I used my Tombow Mono Multi Liquid Glue to attach the ends together. Once I was ready to flatten my rosette, I quickly figured out that I had to be extra careful not to bend any of the loops while pressing the center of the rosette down to form a circle. The photo below was taken with only one hand so it was easier to see the rosette being flattened. But flattening a rosette is definitely a two-hand job because right after the picture was taken the rosette popped out from under my hand.
Because rosettes are already pretty dimensional, I didn’t want to use a thick adhesive (like foam tape) to attach it to the card. I decided to try Terrifically Tacky Tape on the bottom of the rosette with Glossy Accents in the center. I put two small pieces of the Terrifically Tacky Tape on the bottom of the rosette, leaving the red liner on the tape. I carefully flipped the rosette over & filled the center with Glossy Accents. Then I set the bottle of Glossy Accents on top of the rosette to keep it flat until the glue dried.
Before I cut the bee & sentiment layers, I ran the yellow cardstock thru my Xyron machine. While none of the layers had a lot of detail, I decided that not having to glue the layers together by hand would be a worthwhile time-saver. The sticker backing is very similar to wax paper, so I prefer to add masking tape to the corners. That way, I don’t have to worry about it sliding around while my Cricut is cutting.
I wanted to use the shadow layer of the bee to make it sturdier & easier to glue onto the rosette. So, I cut a 4″ piece out of the packaging for a cartridge. Just to be sure it wouldn’t shift while cutting, I added masking tape to the corners. It cut beautifully & didn’t add any visual weight to the finished bee.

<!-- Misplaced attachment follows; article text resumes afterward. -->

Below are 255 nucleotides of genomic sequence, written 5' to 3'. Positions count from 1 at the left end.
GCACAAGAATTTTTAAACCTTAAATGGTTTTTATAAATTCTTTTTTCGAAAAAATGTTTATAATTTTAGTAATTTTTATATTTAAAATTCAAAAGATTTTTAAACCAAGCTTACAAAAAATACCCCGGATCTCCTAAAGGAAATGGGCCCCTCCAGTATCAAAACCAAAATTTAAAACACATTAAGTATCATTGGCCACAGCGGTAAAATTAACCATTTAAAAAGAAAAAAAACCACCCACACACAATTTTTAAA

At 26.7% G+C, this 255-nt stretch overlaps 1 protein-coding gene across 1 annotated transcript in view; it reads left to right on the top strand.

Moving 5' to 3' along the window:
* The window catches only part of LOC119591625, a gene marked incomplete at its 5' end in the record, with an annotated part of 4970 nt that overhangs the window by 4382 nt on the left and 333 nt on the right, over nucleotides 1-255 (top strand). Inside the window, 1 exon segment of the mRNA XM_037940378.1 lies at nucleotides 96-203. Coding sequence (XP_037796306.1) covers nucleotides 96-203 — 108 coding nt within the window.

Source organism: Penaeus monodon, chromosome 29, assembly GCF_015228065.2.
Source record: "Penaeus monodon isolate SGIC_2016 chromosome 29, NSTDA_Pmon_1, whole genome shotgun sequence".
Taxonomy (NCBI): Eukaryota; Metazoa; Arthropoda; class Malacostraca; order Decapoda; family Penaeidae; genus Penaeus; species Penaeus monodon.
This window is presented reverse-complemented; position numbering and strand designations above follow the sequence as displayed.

Glue the black base layer of the bee on the clear acrylic shadow layer. Carefully lift the yellow face & stripe layers from the sticker backing & apply to black base layer. Set aside until ‘flutter’ wings are ready to attach.
To create the ‘flutter’ wings, you’ll need to cut a few small tabs. I cut small pieces from the scrap vellum, approx. ½ cm x 1cm, and folded them in half. The tabs on each side of the folded piece are glued to the inside edge of the wings.
You’ll need three folded tabs & four wings to make each ‘flutter’ wing. First, place a small amount of glue on your first tab & line the folded edge up on the inside edge of a wing. Be careful not to use so much glue that it squeezes out around the tab. You might want to use tweezers to hold the tab, my nails are long enough that I didn’t need the tweezers & I don’t have a manicure to ruin. Hold the tab & wing together until the glue begins to set to be sure the tab won’t move on the wing. Turn the tab & wing over so you can glue the second wing to the other side/tab.
I found it easier to glue two wings to a tab, then glue the remaining to two wings to a second tab. Once both sets were dry, I used the third tab to glue both sets together. I curled each of the wings using my nails to give them more shape (my munchkin has made off with all the pencils in our house or I would have used one of them). Once the wings for each side are together & dried, glue just the bottom wing to the black bee base layer.
While the bee is simply adorable as is, especially with the ‘flutter’ wings, it needed a little color. With my R20 Copic marker, I colored a dot for each cheek, then I smoothed the edges with my Blending Marker. Now glue the bee to the rosette…
Using a generous amount of Glossy Accents on the back of the bee, gently press the bee on the top of the rosette. You may wish to set the Glossy Accents bottle (or other light weight) on top of the bee until the glue begins to dry.
Once the bee is firmly attached to the rosette, remove the red covering on the Terrifically Tacky Tape (already on the back of the rosette). Position the rosette with bee on the front of the card & press down to attach. Glue the sentiment below the rosette & the front of the card is done. And that’s my recreated “Bee Happy” card… I hope you like it as much as I do. Until next time…